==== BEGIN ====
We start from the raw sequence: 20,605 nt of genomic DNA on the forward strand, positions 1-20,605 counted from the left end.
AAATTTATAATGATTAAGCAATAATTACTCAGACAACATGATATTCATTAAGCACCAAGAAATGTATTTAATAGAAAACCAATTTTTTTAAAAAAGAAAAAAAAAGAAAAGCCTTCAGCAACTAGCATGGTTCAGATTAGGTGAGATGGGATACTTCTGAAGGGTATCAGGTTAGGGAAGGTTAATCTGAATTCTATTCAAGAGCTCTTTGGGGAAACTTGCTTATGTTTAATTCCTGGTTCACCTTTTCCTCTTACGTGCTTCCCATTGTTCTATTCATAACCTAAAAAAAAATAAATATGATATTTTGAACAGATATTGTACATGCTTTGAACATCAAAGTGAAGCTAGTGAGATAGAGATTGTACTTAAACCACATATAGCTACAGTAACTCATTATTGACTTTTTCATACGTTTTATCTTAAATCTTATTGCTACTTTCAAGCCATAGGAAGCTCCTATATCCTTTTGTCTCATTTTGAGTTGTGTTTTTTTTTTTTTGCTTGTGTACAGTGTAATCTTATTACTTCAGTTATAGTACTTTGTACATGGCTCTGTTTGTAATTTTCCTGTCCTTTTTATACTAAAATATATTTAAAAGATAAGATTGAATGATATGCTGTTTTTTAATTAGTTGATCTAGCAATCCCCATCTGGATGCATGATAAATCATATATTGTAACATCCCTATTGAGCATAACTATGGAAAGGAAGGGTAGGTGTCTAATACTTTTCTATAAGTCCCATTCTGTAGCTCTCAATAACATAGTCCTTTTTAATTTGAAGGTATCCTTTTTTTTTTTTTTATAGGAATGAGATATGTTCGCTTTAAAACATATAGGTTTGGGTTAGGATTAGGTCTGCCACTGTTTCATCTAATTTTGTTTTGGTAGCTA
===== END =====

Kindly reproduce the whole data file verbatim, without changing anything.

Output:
We start from the raw sequence: 20,605 nt of genomic DNA on the forward strand, positions 1-20,605 counted from the left end.
AAATTTATAATGATTAAGCAATAATTACTCAGACAACATGATATTCATTAAGCACCAAGAAATGTATTTAATAGAAAACCAATTTTTTTAAAAAAGAAAAAAAAAGAAAAGCCTTCAGCAACTAGCATGGTTCAGATTAGGTGAGATGGGATACTTCTGAAGGGTATCAGGTTAGGGAAGGTTAATCTGAATTCTATTCAAGAGCTCTTTGGGGAAACTTGCTTATGTTTAATTCCTGGTTCACCTTTTCCTCTTACGTGCTTCCCATTGTTCTATTCATAACCTAAAAAAAAATAAATATGATATTTTGAACAGATATTGTACATGCTTTGAACATCAAAGTGAAGCTAGTGAGATAGAGATTGTACTTAAACCACATATAGCTACAGTAACTCATTATTGACTTTTTCATACGTTTTATCTTAAATCTTATTGCTACTTTCAAGCCATAGGAAGCTCCTATATCCTTTTGTCTCATTTTGAGTTGTGTTTTTTTTTTTTTGCTTGTGTACAGTGTAATCTTATTACTTCAGTTATAGTACTTTGTACATGGCTCTGTTTGTAATTTTCCTGTCCTTTTTATACTAAAATATATTTAAAAGATAAGATTGAATGATATGCTGTTTTTTAATTAGTTGATCTAGCAATCCCCATCTGGATGCATGATAAATCATATATTGTAACATCCCTATTGAGCATAACTATGGAAAGGAAGGGTAGGTGTCTAATACTTTTCTATAAGTCCCATTCTGTAGCTCTCAATAACATAGTCCTTTTTAATTTGAAGGTATCCTTTTTTTTTTTTTTATAGGAATGAGATATGTTCGCTTTAAAACATATAGGTTTGGGTTAGGATTAGGTCTGCCACTGTTTCATCTAATTTTGTTTTGGTAGCTA